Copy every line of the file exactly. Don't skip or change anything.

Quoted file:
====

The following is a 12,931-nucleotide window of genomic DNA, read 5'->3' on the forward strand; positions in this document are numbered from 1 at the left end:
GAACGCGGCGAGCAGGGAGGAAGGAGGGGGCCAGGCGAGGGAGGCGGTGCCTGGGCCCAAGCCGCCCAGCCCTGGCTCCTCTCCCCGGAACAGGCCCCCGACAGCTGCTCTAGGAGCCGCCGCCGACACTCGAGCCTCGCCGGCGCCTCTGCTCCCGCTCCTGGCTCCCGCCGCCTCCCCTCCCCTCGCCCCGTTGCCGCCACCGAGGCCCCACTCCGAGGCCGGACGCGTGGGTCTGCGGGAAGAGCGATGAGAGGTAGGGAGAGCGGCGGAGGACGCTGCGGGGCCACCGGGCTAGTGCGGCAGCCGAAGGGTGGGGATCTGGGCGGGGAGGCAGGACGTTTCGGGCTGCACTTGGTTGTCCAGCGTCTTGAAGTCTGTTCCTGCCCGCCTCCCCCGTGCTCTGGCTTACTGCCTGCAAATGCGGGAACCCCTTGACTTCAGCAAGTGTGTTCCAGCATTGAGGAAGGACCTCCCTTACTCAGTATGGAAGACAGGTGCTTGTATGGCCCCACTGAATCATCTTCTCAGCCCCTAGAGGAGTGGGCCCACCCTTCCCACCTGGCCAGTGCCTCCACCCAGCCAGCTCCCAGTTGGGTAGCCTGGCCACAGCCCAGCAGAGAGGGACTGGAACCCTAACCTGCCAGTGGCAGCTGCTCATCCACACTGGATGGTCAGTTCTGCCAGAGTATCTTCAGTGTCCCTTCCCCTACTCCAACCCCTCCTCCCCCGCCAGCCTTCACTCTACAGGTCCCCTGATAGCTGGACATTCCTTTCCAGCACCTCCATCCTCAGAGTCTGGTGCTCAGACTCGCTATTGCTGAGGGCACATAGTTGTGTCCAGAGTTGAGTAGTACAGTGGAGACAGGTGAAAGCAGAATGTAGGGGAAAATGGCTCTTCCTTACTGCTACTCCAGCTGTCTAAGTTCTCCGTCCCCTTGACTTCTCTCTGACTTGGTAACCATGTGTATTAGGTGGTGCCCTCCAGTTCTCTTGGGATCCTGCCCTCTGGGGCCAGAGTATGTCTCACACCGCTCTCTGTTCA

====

The following is a 12,931-nucleotide window of genomic DNA, read 5'->3' on the forward strand; positions in this document are numbered from 1 at the left end:
GAACGCGGCGAGCAGGGAGGAAGGAGGGGGCCAGGCGAGGGAGGCGGTGCCTGGGCCCAAGCCGCCCAGCCCTGGCTCCTCTCCCCGGAACAGGCCCCCGACAGCTGCTCTAGGAGCCGCCGCCGACACTCGAGCCTCGCCGGCGCCTCTGCTCCCGCTCCTGGCTCCCGCCGCCTCCCCTCCCCTCGCCCCGTTGCCGCCACCGAGGCCCCACTCCGAGGCCGGACGCGTGGGTCTGCGGGAAGAGCGATGAGAGGTAGGGAGAGCGGCGGAGGACGCTGCGGGGCCACCGGGCTAGTGCGGCAGCCGAAGGGTGGGGATCTGGGCGGGGAGGCAGGACGTTTCGGGCTGCACTTGGTTGTCCAGCGTCTTGAAGTCTGTTCCTGCCCGCCTCCCCCGTGCTCTGGCTTACTGCCTGCAAATGCGGGAACCCCTTGACTTCAGCAAGTGTGTTCCAGCATTGAGGAAGGACCTCCCTTACTCAGTATGGAAGACAGGTGCTTGTATGGCCCCACTGAATCATCTTCTCAGCCCCTAGAGGAGTGGGCCCACCCTTCCCACCTGGCCAGTGCCTCCACCCAGCCAGCTCCCAGTTGGGTAGCCTGGCCACAGCCCAGCAGAGAGGGACTGGAACCCTAACCTGCCAGTGGCAGCTGCTCATCCACACTGGATGGTCAGTTCTGCCAGAGTATCTTCAGTGTCCCTTCCCCTACTCCAACCCCTCCTCCCCCGCCAGCCTTCACTCTACAGGTCCCCTGATAGCTGGACATTCCTTTCCAGCACCTCCATCCTCAGAGTCTGGTGCTCAGACTCGCTATTGCTGAGGGCACATAGTTGTGTCCAGAGTTGAGTAGTACAGTGGAGACAGGTGAAAGCAGAATGTAGGGGAAAATGGCTCTTCCTTACTGCTACTCCAGCTGTCTAAGTTCTCCGTCCCCTTGACTTCTCTCTGACTTGGTAACCATGTGTATTAGGTGGTGCCCTCCAGTTCTCTTGGGATCCTGCCCTCTGGGGCCAGAGTATGTCTCACACCGCTCTCTGTTCA